Dusk To Dusk was nominated for a Swedish P3 Guild Award in the best Rock/Metal Album category. Former The Oath bandmate Sadonis was also nominated in the same category, for Lucifer’s Lucifer II. When asked about them being nominated in the same category, Olsson was asked if there was bad blood or was she happy that they both were making well regarded music, Olsson replied, “I really don’t care what she does, to be honest with you.”
Mercy Machine (2020)
While touring for Dusk To Dusk, Maggot Heart managed to open for Voivod and tour North America three times… and I missed all of them! Meanwhile, bassist Gottfrid Ahman had left the band, but still works closely with Olsson and worked on pre-production and arrangements and some additional guitar in the studio. He was replaced with UK bassist Olivia Airey, who previously played with Dungeon and Hybris.
Olsson also started a label, Rapid Eye Records, with “Ricky”… and I can’t figure out who the fuck Ricky is, everything is listed as “Ricky & Linnéa”. “We want Rapid Eye to serve as a platform and connective ground for independent artists, and to hopefully help nurture and inspire the scene. So yeah, there are more releases coming, by other bands,” Olsson said of the venture. “I have been signed to mid-sized independent labels and to major labels in the past, and honestly there isn’t much difference. Everything is done according to a certain formula, which is correlated with a touring schedule centered around a release, festivals that have stages and slots saved for certain labels, and magazines where favorable reviews and space is determined by ad sales. It’s phony and uninspiring.”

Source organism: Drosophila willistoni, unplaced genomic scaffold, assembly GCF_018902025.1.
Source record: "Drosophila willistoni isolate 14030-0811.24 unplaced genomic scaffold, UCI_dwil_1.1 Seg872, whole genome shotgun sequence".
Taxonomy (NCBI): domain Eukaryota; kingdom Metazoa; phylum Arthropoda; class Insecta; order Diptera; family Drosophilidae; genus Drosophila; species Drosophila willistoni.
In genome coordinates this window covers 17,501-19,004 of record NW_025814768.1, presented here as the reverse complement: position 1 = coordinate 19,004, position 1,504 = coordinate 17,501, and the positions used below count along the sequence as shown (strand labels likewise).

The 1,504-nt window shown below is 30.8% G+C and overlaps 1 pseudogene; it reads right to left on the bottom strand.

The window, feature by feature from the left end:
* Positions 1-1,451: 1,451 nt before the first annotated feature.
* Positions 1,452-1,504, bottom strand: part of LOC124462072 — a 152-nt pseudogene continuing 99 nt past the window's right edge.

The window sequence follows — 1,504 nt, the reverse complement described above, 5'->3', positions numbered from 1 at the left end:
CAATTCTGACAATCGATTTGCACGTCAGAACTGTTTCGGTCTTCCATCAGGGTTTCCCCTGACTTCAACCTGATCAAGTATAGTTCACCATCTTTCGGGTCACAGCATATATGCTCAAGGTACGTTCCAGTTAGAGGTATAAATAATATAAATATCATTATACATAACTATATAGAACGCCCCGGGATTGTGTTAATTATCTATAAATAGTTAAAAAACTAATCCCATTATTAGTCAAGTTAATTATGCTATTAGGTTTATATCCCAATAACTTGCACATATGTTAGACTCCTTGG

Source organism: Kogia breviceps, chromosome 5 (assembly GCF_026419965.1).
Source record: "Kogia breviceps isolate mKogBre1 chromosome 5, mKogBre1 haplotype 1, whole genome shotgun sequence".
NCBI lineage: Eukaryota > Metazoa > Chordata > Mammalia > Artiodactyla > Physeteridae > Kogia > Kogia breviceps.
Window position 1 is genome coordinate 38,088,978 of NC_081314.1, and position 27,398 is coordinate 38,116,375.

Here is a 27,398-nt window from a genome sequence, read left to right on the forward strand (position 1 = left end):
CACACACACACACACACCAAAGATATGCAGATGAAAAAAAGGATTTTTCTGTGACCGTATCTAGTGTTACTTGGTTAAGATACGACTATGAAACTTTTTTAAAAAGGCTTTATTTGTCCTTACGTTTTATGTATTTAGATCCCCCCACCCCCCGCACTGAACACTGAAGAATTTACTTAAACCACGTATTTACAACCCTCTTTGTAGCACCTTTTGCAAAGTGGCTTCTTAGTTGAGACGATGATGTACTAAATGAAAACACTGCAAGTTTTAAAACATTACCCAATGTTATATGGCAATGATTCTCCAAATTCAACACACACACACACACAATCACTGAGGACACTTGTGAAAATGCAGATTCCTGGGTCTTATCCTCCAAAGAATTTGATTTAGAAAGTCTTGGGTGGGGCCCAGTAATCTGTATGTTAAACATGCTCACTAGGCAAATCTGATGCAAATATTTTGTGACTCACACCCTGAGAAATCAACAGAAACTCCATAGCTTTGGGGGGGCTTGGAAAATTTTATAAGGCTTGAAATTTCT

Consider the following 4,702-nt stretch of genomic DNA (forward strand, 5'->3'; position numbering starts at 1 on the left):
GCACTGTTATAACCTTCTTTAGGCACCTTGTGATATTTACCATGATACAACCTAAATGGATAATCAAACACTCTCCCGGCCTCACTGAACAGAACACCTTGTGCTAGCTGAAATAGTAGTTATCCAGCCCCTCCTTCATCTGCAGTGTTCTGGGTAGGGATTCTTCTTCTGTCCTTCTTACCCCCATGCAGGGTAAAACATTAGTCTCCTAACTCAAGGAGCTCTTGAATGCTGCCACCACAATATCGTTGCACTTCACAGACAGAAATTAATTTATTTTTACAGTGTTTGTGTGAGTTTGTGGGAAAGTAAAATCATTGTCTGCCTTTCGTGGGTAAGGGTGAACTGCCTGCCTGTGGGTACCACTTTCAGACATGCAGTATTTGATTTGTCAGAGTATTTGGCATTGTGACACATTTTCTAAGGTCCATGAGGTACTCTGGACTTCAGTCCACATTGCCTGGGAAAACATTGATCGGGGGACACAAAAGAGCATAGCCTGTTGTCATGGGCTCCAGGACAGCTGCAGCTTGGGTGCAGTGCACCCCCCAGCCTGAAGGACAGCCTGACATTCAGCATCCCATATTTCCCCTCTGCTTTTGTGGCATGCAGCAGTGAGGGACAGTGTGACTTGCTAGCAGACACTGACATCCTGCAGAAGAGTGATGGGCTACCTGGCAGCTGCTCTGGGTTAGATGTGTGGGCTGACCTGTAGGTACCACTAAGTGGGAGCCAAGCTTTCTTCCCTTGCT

Mercy Machine was released July 10, 2020, and continues down the same path as before, but a little noisier and a little rougher. Olsson is definitely more comfortable with her voice here, which helps a great deal. The guitars are a little more angular and dirty, they really add to the urgency of the whole thing.
Naturally, like everyone else, touring plans were sidelined because of the pandemic. “I think at first it was almost like a pressure, like, ‘oh, I’m supposed to write a new album now.’ But actually, it’s been really, really good for the band and for myself,” Olsson said. “We haven’t had the pressure of rehearsing or recording for new tours, so when we meet up to play, it’s just for the sake of playing. It’s for the enjoyment of playing. Like in the way we used to practice, like when you’re younger… We have a ton of other projects in the works. We haven’t released any videos yet. We were supposed to do some videos, but then this happened and then you couldn’t work with anyone, of course, because nobody could leave their homes.”
So, that’s all for this installment. Maggot Heart is one to watch, I hope you enjoy them as much as I do. I’ll leave you with a quote from a discussion about how heavy music is a male dominate field. “You don’t want to stand out more than you already do, so you sort of downplay the problem. But the truth is that still, after over a decade of releasing music, hateful and degrading comments about my looks, my hair color, my breasts, whether or not I’m good in bed and so on, are still highly prevalent. This is a direct result of playing a type of music dominated by men,” Olsson said. She went on to explain that this is the reason her early promo photos are her covering her face. “Looking too pretty isn’t good – but if I’m not pretty enough, that’s wrong too. Sometimes I get well-intended comments like ’you must be proud of being respected in the scene, it’s not really common with girls. Like, okay, I should be happy I got the male seal of approval? Should I put a sticker on my next album?… This hate is everywhere on an everyday level; from catcalling to groping in bars and public transport, all the way to domestic abuse. On my next tour, I want to hand out Maggot Heart switch-blade knives to all women and encourage them to use them. This city, every city, is ours – let’s take it back.”